In the verdict against Khmer Rouge jailer Duch, who and what really got convicted

Cambodia got a bit of justice with the conviction of Khmer Rouge torture-chief Duch. But it was the ruthless, utopian mentality of communists that was really on trial. No wonder Prime Minister Hun Sen wants to limit future trials.

Former Khmer Rouge prison chief, Kaing Guek Eav (Duch) sits in the court room at the Extraodinary Chambers in the Courts of Cambodia (ECCC) in Phnom Penh July 26, 2010, listening to the reading of the verdict on his trial. Duch was handed a 30-year prison sentence Monday by a UN-backed war crimes court for his role in atrocities committed under the regime in the late 1970s. He was sentenced to 35 years but the court reduced the term after ruling that he had been detained illegally for years before the UN-backed tribunal was established.

A UN-backed court in Cambodia gave its first – and perhaps last – guilty verdict against a former Khmer Rouge official on Monday for atrocities committed more than three decades ago. The verdict against a former torture-chamber manager widely known as Duch has no doubt given pause to Cambodia’s current prime minister, Hun Sen.

Hun Sen himself is a former Khmer Rouge commander and has used his often-ruthless power to limit the court’s reach to only the most notorious leaders of the former regime, which ruled from 1975-79 before being ousted by Vietnam.

When I had a long talk with Hun Sen in 1988, he had only recently been installed in power by Hanoi’s communists as a reward for defecting from the Khmer Rouge. Like many communists, he tried to explain to me how his brand of that utopian ideology was different from the one espoused by the late Khmer Rouge leader Pol Pot, and thus didn’t qualify him for being tried as a war criminal or perpetrator of genocide under international law.

He basically disagreed with the rapid pace of the “revolution” and the harsh conditions imposed on Cambodians by Pol Pot – but not the ideal of creating a communal society led by top party leaders with no free markets or private ownership of property. Most of all, he fled the Khmer Rouge because of internal squabbles that led to deadly purges of many comrades.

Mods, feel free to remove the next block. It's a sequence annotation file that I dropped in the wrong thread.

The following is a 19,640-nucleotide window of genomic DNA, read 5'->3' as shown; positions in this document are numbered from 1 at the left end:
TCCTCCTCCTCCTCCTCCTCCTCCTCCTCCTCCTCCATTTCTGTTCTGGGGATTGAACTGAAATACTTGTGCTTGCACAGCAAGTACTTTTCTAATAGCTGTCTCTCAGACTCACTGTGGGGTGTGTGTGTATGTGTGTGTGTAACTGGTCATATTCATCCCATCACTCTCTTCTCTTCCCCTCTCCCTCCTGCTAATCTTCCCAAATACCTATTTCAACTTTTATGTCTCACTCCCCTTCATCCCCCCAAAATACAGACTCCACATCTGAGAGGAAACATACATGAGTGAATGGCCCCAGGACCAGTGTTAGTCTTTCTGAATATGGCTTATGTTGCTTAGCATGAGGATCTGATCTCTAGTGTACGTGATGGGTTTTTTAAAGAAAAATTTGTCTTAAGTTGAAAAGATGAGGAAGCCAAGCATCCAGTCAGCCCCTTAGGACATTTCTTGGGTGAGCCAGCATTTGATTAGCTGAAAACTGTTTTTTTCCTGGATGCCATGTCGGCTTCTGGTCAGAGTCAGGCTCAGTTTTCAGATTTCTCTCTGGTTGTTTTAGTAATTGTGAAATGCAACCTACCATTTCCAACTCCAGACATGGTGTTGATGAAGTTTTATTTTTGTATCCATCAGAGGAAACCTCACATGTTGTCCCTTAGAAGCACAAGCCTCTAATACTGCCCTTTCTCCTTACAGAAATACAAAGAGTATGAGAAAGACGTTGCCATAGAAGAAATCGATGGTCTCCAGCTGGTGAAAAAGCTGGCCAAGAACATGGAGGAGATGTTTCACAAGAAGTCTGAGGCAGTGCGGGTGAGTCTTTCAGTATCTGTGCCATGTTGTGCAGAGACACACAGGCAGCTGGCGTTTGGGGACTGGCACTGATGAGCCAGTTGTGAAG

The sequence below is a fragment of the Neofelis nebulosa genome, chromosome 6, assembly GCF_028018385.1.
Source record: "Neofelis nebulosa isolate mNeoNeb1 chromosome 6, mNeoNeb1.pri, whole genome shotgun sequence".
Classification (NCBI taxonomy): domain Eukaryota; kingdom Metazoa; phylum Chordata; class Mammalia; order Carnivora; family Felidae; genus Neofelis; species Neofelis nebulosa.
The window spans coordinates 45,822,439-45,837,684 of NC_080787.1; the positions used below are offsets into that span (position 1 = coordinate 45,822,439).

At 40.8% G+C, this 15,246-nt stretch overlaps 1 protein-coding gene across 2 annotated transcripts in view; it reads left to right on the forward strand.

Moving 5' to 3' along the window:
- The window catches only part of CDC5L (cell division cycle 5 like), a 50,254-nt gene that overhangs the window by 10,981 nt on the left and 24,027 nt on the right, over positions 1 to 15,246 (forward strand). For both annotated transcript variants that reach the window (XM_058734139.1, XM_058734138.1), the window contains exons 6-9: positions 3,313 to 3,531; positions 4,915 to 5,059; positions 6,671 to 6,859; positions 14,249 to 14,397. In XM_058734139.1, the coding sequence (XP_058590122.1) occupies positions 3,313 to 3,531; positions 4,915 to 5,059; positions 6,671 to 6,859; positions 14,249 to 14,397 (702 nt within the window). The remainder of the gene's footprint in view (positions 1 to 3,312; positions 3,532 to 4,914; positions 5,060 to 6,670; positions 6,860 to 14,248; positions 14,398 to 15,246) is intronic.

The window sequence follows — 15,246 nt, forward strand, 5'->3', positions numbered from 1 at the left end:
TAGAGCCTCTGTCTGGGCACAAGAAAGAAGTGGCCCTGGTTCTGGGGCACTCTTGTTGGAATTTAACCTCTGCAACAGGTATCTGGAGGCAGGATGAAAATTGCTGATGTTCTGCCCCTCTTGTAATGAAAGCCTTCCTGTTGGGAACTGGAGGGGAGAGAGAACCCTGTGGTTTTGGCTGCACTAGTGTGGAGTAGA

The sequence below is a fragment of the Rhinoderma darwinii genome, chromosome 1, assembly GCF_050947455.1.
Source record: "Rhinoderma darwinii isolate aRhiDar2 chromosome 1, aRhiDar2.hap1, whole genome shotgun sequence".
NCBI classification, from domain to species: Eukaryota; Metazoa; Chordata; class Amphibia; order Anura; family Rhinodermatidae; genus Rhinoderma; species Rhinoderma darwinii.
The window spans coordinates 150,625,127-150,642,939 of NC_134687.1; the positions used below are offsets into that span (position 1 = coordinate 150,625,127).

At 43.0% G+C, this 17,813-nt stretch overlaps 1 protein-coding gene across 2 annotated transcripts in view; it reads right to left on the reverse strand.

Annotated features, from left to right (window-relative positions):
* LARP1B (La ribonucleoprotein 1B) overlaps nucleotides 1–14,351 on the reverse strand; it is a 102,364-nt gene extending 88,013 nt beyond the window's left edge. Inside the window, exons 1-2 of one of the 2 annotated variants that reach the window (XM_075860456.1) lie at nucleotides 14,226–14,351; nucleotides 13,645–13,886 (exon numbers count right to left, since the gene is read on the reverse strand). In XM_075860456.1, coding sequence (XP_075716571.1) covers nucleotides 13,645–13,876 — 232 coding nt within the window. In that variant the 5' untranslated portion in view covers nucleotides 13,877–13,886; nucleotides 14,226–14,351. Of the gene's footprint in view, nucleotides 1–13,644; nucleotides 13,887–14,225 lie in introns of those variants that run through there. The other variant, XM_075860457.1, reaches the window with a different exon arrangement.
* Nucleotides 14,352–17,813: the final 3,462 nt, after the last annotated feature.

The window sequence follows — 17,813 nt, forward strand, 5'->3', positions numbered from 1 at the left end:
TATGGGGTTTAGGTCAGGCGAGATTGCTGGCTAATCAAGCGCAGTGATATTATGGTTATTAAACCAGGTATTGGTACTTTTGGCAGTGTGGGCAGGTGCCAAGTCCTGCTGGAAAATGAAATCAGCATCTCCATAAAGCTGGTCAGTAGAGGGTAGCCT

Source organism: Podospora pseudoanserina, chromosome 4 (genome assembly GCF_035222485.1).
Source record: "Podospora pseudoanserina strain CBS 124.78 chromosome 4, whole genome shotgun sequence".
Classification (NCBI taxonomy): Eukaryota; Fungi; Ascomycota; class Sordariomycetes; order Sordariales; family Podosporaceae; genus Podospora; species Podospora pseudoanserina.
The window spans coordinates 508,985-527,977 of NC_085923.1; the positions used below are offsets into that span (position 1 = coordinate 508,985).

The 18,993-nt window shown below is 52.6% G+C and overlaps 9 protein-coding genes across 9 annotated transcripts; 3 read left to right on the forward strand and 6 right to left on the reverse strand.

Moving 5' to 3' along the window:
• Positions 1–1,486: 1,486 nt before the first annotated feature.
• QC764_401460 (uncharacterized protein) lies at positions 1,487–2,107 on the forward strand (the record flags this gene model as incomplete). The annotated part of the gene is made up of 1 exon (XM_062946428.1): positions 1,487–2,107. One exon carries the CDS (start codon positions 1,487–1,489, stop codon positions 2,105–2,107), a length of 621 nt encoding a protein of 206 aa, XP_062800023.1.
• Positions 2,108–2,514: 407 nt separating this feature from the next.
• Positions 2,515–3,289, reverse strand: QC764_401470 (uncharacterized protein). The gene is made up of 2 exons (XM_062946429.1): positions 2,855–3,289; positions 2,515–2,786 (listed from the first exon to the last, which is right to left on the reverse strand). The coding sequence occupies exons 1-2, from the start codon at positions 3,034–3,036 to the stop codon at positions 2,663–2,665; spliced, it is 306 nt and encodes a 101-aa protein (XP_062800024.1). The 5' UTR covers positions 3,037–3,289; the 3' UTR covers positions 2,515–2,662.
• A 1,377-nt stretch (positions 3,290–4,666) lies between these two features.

Perhaps no country has suffered more from communism, colonialism, and foreign rivalry than the tiny Southeast Asian nation of Cambodia. The French colonizers exploited it, the Khmer Rouge caused the death of nearly a seventh of its population, and China, Vietnam, and the United States all helped bring violence into a land of largely peasant farmers.

Young men like Hun Sen were easily lured by the kind of utopian thinking that communism offered. As with any group trying to impose ideals onto a people without their consent, communists easily justify violence. Yet the smallest differences between them over tactics or goals can cause intense fights.

The trial of comrade Duch for running the orture facility Toul Sleng only touched the surface of atrocities committed in Cambodia in the name of communism. Today, democracy hardly exists there under Hun Sen. In neighboring Vietnam, where a “mild” version of communism was implanted by Ho Chi Minh, thousands have perished for dissenting from the party’s goals and its grip on power.

A bit of justice was served for Duch’s victims in his conviction. But a verdict has yet to be served on how one of the biggest ism’s of the 20th century, communism, got away with so much killing, from Pol Pot to Stalin to Mao.

Perhaps Duch’s conviction will at least serve to show that utopian thinking which doesn’t include the consent of the governed and individual freedoms isn’t very utopian. It’s guilty as charged.

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